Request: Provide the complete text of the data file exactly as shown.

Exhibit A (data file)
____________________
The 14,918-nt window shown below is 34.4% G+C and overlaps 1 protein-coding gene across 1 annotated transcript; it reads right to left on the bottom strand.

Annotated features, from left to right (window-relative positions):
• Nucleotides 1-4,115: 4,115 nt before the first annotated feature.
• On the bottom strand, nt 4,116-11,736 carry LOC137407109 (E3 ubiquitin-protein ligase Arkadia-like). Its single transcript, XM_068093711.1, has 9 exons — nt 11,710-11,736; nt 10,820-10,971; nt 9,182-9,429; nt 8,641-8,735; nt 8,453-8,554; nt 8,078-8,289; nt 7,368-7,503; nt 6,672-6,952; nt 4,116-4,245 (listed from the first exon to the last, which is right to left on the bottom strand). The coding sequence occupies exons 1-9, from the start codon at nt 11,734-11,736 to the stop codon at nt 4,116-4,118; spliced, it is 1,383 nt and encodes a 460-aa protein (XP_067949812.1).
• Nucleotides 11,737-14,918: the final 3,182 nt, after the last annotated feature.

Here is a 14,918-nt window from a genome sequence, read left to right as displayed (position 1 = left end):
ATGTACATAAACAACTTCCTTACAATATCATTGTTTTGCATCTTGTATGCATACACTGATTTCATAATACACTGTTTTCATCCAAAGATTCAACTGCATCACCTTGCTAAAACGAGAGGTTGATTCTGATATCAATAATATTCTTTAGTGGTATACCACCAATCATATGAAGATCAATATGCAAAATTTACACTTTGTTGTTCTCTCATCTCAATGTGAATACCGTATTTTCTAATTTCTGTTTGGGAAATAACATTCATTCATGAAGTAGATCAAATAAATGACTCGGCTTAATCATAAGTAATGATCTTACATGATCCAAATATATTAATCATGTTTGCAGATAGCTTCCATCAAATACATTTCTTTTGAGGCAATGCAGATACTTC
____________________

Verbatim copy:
The 14,918-nt window shown below is 34.4% G+C and overlaps 1 protein-coding gene across 1 annotated transcript; it reads right to left on the bottom strand.

Annotated features, from left to right (window-relative positions):
• Nucleotides 1-4,115: 4,115 nt before the first annotated feature.
• On the bottom strand, nt 4,116-11,736 carry LOC137407109 (E3 ubiquitin-protein ligase Arkadia-like). Its single transcript, XM_068093711.1, has 9 exons — nt 11,710-11,736; nt 10,820-10,971; nt 9,182-9,429; nt 8,641-8,735; nt 8,453-8,554; nt 8,078-8,289; nt 7,368-7,503; nt 6,672-6,952; nt 4,116-4,245 (listed from the first exon to the last, which is right to left on the bottom strand). The coding sequence occupies exons 1-9, from the start codon at nt 11,734-11,736 to the stop codon at nt 4,116-4,118; spliced, it is 1,383 nt and encodes a 460-aa protein (XP_067949812.1).
• Nucleotides 11,737-14,918: the final 3,182 nt, after the last annotated feature.

Here is a 14,918-nt window from a genome sequence, read left to right as displayed (position 1 = left end):
ATGTACATAAACAACTTCCTTACAATATCATTGTTTTGCATCTTGTATGCATACACTGATTTCATAATACACTGTTTTCATCCAAAGATTCAACTGCATCACCTTGCTAAAACGAGAGGTTGATTCTGATATCAATAATATTCTTTAGTGGTATACCACCAATCATATGAAGATCAATATGCAAAATTTACACTTTGTTGTTCTCTCATCTCAATGTGAATACCGTATTTTCTAATTTCTGTTTGGGAAATAACATTCATTCATGAAGTAGATCAAATAAATGACTCGGCTTAATCATAAGTAATGATCTTACATGATCCAAATATATTAATCATGTTTGCAGATAGCTTCCATCAAATACATTTCTTTTGAGGCAATGCAGATACTTC